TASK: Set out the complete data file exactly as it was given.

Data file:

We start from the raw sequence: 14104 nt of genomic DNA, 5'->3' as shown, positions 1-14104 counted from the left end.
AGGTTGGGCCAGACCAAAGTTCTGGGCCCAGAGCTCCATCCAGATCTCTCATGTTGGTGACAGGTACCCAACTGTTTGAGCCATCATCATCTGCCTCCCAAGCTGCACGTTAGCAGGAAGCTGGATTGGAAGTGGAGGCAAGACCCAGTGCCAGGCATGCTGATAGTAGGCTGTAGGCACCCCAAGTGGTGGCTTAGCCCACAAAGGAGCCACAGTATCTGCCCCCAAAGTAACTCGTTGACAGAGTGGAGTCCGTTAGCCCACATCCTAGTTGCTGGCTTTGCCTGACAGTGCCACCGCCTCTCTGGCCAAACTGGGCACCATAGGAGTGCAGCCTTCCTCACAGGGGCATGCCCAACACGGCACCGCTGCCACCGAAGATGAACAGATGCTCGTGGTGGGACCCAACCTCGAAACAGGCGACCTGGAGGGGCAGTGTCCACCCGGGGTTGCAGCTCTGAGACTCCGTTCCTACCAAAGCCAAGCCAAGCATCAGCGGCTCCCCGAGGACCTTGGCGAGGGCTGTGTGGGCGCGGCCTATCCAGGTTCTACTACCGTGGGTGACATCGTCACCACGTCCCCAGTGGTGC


We start from the raw sequence: 14104 nt of genomic DNA, 5'->3' as shown, positions 1-14104 counted from the left end.
AGGTTGGGCCAGACCAAAGTTCTGGGCCCAGAGCTCCATCCAGATCTCTCATGTTGGTGACAGGTACCCAACTGTTTGAGCCATCATCATCTGCCTCCCAAGCTGCACGTTAGCAGGAAGCTGGATTGGAAGTGGAGGCAAGACCCAGTGCCAGGCATGCTGATAGTAGGCTGTAGGCACCCCAAGTGGTGGCTTAGCCCACAAAGGAGCCACAGTATCTGCCCCCAAAGTAACTCGTTGACAGAGTGGAGTCCGTTAGCCCACATCCTAGTTGCTGGCTTTGCCTGACAGTGCCACCGCCTCTCTGGCCAAACTGGGCACCATAGGAGTGCAGCCTTCCTCACAGGGGCATGCCCAACACGGCACCGCTGCCACCGAAGATGAACAGATGCTCGTGGTGGGACCCAACCTCGAAACAGGCGACCTGGAGGGGCAGTGTCCACCCGGGGTTGCAGCTCTGAGACTCCGTTCCTACCAAAGCCAAGCCAAGCATCAGCGGCTCCCCGAGGACCTTGGCGAGGGCTGTGTGGGCGCGGCCTATCCAGGTTCTACTACCGTGGGTGACATCGTCACCACGTCCCCAGTGGTGC